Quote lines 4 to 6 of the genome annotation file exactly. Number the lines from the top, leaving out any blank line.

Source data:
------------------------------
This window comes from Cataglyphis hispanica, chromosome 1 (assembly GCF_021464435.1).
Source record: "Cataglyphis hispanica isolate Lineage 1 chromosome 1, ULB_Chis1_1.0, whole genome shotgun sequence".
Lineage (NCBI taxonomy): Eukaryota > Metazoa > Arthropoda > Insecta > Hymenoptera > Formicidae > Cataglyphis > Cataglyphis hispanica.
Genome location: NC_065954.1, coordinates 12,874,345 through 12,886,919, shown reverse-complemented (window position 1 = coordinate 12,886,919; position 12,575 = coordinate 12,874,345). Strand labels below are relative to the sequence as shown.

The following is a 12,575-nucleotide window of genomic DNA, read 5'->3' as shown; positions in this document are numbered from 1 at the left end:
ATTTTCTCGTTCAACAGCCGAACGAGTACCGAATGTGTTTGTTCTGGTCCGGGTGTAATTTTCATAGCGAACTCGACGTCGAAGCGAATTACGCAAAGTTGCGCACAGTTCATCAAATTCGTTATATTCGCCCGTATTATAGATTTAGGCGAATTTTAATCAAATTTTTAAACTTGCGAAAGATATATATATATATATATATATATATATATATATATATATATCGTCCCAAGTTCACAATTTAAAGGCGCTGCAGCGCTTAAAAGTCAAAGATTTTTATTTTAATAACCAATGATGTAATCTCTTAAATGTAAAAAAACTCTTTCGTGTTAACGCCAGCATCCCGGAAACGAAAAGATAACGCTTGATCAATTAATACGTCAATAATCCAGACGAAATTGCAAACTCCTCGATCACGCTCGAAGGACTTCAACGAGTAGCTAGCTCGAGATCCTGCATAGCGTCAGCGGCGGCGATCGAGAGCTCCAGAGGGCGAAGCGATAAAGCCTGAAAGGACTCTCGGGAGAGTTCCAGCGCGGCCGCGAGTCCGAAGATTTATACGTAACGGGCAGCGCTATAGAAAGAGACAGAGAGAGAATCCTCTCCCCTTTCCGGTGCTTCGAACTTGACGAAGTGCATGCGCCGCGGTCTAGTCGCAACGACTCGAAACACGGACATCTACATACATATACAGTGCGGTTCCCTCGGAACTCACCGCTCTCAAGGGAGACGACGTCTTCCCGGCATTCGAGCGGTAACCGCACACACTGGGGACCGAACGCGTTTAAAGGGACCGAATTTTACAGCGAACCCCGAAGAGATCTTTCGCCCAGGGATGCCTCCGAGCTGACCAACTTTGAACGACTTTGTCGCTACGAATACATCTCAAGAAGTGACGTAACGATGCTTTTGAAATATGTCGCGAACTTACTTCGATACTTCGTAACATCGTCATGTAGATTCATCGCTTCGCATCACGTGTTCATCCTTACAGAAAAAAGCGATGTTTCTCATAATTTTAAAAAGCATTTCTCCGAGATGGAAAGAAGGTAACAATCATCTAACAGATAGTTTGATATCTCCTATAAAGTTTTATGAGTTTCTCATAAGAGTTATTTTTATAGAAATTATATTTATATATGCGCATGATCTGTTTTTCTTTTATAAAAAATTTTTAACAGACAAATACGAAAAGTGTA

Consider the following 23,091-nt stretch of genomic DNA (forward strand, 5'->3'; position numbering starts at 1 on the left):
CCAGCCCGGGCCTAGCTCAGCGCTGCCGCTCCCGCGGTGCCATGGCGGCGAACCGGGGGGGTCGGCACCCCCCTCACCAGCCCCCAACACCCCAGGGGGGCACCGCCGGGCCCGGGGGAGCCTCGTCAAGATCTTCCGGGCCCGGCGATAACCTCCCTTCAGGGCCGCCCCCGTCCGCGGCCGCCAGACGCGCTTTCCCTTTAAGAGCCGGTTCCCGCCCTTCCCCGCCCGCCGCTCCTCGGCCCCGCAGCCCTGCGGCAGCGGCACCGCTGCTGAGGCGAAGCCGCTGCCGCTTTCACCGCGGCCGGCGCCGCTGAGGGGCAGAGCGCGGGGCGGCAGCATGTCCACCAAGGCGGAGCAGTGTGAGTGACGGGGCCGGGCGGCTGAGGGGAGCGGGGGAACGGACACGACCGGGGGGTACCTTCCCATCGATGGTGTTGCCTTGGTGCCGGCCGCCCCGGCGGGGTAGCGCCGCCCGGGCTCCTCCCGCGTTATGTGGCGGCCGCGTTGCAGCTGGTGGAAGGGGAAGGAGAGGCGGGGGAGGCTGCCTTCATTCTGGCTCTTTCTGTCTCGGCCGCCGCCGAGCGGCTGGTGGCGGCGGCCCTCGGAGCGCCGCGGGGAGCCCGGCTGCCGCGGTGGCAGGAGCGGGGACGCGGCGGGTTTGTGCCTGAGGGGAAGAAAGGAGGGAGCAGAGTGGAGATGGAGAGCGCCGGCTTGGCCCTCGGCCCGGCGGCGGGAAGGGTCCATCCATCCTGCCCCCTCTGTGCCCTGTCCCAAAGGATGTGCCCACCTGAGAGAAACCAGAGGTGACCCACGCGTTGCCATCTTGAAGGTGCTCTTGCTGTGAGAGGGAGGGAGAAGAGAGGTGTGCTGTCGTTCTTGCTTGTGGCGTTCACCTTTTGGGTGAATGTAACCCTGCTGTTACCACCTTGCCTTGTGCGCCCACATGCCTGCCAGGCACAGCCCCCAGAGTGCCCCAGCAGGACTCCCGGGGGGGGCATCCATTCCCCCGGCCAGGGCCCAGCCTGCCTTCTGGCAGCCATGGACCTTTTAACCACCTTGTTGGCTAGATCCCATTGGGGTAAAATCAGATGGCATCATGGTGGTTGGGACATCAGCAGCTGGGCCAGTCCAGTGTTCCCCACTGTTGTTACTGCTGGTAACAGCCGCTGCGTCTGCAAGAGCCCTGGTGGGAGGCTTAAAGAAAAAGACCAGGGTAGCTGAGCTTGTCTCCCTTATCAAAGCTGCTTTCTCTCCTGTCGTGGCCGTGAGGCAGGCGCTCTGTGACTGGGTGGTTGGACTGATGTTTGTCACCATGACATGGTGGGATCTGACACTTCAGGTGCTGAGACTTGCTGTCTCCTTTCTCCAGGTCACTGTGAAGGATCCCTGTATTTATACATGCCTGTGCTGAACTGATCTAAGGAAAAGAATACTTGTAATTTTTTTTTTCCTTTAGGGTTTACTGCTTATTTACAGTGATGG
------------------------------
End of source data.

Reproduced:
Genome location: NC_065954.1, coordinates 12,874,345 through 12,886,919, shown reverse-complemented (window position 1 = coordinate 12,886,919; position 12,575 = coordinate 12,874,345). Strand labels below are relative to the sequence as shown.

The following is a 12,575-nucleotide window of genomic DNA, read 5'->3' as shown; positions in this document are numbered from 1 at the left end:
ATTTTCTCGTTCAACAGCCGAACGAGTACCGAATGTGTTTGTTCTGGTCCGGGTGTAATTTTCATAGCGAACTCGACGTCGAAGCGAATTACGCAAAGTTGCGCACAGTTCATCAAATTCGTTATATTCGCCCGTATTATAGATTTAGGCGAATTTTAATCAAATTTTTAAACTTGCGAAAGATATATATATATATATATATATATATATATATATATATATATCGTCCCAAGTTCACAATTTAAAGGCGCTGCAGCGCTTAAAAGTCAAAGATTTTTATTTTAATAACCAATGATGTAATCTCTTAAATGTAAAAAAACTCTTTCGTGTTAACGCCAGCATCCCGGAAACGAAAAGATAACGCTTGATCAATTAATACGTCAATAATCCAGACGAAATTGCAAACTCCTCGATCACGCTCGAAGGACTTCAACGAGTAGCTAGCTCGAGATCCTGCATAGCGTCAGCGGCGGCGATCGAGAGCTCCAGAGGGCGAAGCGATAAAGCCTGAAAGGACTCTCGGGAGAGTTCCAGCGCGGCCGCGAGTCCGAAGATTTATACGTAACGGGCAGCGCTATAGAAAGAGACAGAGAGAGAATCCTCTCCCCTTTCCGGTGCTTCGAACTTGACGAAGTGCATGCGCCGCGGTCTAGTCGCAACGACTCGAAACACGGACATCTACATACATATACAGTGCGGTTCCCTCGGAACTCACCGCTCTCAAGGGAGACGACGTCTTCCCGGCATTCGAGCGGTAACCGCACACACTGGGGACCGAACGCGTTTAAAGGGACCGAATTTTACAGCGAACCCCGAAGAGATCTTTCGCCCAGGGATGCCTCCGAGCTGACCAACTTTGAACGACTTTGTCGCTACGAATACATCTCAAGAAGTGACGTAACGATGCTTTTGAAATATGTCGCGAACTTACTTCGATACTTCGTAACATCGTCATGTAGATTCATCGCTTCGCATCACGTGTTCATCCTTACAGAAAAAAGCGATGTTTCTCATAATTTTAAAAAGCATTTCTCCGAGATGGAAAGAAGGTAACAATCATCTAACAGATAGTTTGATATCTCCTATAAAGTTTTATGAGTTTCTCATAAGAGTTATTTTTATAGAAATTATATTTATATATGCGCATGATCTGTTTTTCTTTTATAAAAAATTTTTAACAGACAAATACGAAAAGTGTA